On the Internet, pretending to be a dog doesn’t help

As I mentioned below, I had an email discussion with Gerard Henderson regarding the proportion of alarmist cranks in the Coalition parties (he says 75 per cent, while I think a near-majority of Liberals and perhaps even some Nats are pro-science). The whole thing has now been posted at his Media Watch Dog site, but with an odd twist.

The conceit of the site is that the material is posted, not by Henderson, but by his dog. As if to demonstrate this, the item (taken directly from our emails) has my name repeatedly mis-spelt as “Quiggan”.

23 thoughts on “On the Internet, pretending to be a dog doesn’t help

  1. See my earlier comment on your “Fin Review” thread.

    “Sh**ty-foot” would suit these types perfectly.

    His suggestion of 75% cranks is a mixture of projection, hubris, paternalism and wishful thinking.

  2. Boy. He sure shows an incapacity to spell your surname correctly, Pr Quiggin.

    That aside, I think his estimate of the cranks is closer to the mark, in spite of the previous vote being a close minority for Turnbull – they are cranks who do not like Abbott for leader, that is all 🙂

  3. I note that the number who disagree that we are heating the planet (the real cranks) is 28% of the coalition. Compared to 5% of ALP.

  4. So JQ is close in if we remove the undecided (or assume pro-rata distribution). And Henderson is close if we count all the undecided as cranks.

    JQ justifiably optimistic, GH ever the pessimist.

  5. He is an interesting anomaly, 27% of coalition and 76% ALP believe the IPCC give sound advice. But only 6% of Coalition and 44% ALP recognize a 2 degrees rise as the safe limit to warming.

  6. I think its actually that 2 degrees warming is the point where probability of dangerousness tipping points is 50%. I.e not that safe, as its a toss of the coins as to whether or not we avoid or pass dangerous feedbacks.

  7. That misspelling makes me think of Spriggan, the anime about a cyborg warrior. Not sure what that denotes.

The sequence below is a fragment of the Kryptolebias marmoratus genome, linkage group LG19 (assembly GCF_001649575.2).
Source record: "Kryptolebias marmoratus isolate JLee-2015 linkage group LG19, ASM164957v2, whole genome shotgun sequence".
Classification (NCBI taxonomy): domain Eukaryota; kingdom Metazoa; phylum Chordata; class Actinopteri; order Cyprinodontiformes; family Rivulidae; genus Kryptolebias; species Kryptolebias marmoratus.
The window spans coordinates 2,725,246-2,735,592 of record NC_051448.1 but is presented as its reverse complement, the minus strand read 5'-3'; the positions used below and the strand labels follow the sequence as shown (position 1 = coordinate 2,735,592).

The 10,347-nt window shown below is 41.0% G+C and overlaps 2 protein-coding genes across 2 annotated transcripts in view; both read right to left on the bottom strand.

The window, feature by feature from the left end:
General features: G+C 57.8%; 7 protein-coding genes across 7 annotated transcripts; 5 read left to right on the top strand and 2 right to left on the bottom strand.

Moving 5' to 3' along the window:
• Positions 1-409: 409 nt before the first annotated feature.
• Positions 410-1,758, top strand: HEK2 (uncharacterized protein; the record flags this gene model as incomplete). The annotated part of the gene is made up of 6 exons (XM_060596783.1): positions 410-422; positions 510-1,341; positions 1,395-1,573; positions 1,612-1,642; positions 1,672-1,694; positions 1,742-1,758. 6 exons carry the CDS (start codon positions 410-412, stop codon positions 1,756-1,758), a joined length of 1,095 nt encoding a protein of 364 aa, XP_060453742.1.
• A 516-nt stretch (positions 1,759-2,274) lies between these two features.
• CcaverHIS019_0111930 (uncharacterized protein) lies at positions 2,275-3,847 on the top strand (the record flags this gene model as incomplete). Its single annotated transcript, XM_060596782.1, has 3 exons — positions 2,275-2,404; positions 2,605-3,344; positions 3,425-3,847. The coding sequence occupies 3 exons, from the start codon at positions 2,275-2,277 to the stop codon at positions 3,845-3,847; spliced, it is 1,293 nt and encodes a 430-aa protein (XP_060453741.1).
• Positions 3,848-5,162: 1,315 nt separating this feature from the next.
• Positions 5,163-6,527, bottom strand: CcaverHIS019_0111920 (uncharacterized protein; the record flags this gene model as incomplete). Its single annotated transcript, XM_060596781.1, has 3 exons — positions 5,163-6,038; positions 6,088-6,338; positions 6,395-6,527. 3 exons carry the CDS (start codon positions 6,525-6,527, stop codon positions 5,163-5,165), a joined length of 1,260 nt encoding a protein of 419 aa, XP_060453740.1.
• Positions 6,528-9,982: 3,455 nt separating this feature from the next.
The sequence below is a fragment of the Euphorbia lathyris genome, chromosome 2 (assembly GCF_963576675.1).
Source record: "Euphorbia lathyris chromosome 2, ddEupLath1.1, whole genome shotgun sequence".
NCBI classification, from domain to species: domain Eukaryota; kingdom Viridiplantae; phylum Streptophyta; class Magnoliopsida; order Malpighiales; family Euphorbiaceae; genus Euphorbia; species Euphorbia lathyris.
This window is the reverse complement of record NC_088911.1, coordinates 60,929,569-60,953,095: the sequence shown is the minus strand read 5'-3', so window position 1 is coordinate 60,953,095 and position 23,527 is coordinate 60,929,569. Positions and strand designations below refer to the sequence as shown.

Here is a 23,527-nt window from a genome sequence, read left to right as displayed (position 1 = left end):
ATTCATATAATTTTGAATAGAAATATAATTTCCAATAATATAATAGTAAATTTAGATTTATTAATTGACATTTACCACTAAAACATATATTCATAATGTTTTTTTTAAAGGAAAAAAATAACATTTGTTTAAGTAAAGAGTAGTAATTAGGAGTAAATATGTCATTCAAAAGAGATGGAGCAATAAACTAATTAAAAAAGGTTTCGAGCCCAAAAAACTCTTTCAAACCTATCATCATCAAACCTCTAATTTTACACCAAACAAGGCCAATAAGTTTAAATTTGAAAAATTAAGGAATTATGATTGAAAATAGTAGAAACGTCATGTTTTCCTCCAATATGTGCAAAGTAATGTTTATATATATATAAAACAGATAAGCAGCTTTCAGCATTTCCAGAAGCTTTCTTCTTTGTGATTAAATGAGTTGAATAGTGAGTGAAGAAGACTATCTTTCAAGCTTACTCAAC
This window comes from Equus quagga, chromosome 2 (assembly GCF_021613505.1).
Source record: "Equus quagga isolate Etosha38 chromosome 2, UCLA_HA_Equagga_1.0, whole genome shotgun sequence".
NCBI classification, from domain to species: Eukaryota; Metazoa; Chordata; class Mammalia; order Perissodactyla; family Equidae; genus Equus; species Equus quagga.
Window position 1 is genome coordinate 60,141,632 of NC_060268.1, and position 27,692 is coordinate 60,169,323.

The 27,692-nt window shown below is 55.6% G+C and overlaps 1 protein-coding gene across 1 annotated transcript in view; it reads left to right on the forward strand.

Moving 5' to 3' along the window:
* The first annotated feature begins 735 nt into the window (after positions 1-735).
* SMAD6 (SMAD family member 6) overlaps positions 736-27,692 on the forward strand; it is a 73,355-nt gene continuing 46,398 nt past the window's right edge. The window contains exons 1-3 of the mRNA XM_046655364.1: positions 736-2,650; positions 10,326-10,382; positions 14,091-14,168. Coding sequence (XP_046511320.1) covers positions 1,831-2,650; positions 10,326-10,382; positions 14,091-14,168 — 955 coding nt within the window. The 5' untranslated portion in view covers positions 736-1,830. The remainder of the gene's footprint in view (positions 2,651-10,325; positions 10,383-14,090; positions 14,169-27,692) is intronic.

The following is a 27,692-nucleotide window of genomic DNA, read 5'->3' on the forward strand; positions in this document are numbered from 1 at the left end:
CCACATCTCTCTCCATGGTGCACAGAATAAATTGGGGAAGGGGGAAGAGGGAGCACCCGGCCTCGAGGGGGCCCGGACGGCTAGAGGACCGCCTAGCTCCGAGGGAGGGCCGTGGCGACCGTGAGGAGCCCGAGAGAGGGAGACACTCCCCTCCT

8. Henderson is one of those rightists who think you can fix the economy with “increasing expenditure” without having the honesty to say where this so-called increased expenditure comes from. In fact it is increased debt. he also support artificially increasing the population.

    But worse – he also denies the savage mass slaughter inflicted on Australian natives in Australian history. Although he may have been writing on Aprils Fools day, nonetheless on on 8 April 2008, Henderson published his claim that:

    …wilful murder or attempted murder engaged in, or sanctioned, by a government or movement never happened in Australia.

    Australian wealth and Australian civilisation is based on, and derived from, the most atrocious and wilful mass murder right across the continent.

    Only rightists deny this fact.

  9. The revolt and mass resignation by those on Turnbulls front bench followed an alleged heated debate over the ETS. So the subsequent leadership vote was essentially on the ETS. But let’s accept Hendos version and calculation that 75% are climate cranks.

  10. When I put “Henderson + Quiggin” as search term in google, a lot of references came up. When I put in “Henderson + Quiggan”, no reference came up.

    JQ, I thoroughly enjoyed reading your FinRev article.

  11. Hendo’s logical thought capacity on at least this issue is somewhat weatherbeaten. His cringeworthy performance a couple of weeks back on Q&A needs to be borne in mind. The question arose as to the role of AGW in the recent series of weather-related catastrophes. Hendo was at great pains to solemnly declare that, as an historian, he could say that there had been weather-related catastrophes in the past. As though this complete non sequitur were a killer argument. And as though arguing from authority added weight to this observation, which had all the persuasive force of ‘my great grandfather smoked and he lived to 90’.